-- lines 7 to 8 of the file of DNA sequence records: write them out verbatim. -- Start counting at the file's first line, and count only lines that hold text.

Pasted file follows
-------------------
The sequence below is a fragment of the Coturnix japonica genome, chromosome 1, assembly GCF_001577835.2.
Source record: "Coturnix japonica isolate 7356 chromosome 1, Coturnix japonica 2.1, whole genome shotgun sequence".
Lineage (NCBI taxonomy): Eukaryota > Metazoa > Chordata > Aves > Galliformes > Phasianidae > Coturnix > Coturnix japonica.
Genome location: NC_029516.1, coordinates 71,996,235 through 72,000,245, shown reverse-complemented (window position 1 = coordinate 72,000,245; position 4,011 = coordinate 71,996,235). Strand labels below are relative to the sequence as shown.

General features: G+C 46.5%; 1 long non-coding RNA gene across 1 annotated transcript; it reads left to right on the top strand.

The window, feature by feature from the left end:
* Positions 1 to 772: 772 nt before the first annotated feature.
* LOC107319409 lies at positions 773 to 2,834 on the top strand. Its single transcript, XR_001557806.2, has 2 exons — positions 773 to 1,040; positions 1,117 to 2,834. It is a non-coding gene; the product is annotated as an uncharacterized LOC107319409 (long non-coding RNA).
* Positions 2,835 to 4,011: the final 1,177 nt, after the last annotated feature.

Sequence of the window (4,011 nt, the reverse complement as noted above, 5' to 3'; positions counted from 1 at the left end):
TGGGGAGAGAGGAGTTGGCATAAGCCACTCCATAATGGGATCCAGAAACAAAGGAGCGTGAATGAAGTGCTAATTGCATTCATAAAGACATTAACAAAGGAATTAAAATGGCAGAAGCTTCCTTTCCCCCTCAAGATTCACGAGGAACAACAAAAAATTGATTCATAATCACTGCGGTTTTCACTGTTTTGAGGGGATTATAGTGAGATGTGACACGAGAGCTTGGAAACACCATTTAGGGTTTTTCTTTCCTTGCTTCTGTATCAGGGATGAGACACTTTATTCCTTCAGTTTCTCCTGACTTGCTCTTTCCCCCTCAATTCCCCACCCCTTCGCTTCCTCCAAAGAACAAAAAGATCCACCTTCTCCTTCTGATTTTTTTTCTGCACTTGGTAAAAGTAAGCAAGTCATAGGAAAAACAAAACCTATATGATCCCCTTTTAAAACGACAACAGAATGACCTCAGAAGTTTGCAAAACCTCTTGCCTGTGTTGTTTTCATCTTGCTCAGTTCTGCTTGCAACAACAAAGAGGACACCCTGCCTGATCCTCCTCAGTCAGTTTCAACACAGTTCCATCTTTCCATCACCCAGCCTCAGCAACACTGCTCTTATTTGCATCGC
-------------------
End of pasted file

* Positions 1 to 772: 772 nt before the first annotated feature.
* LOC107319409 lies at positions 773 to 2,834 on the top strand. Its single transcript, XR_001557806.2, has 2 exons — positions 773 to 1,040; positions 1,117 to 2,834. It is a non-coding gene; the product is annotated as an uncharacterized LOC107319409 (long non-coding RNA).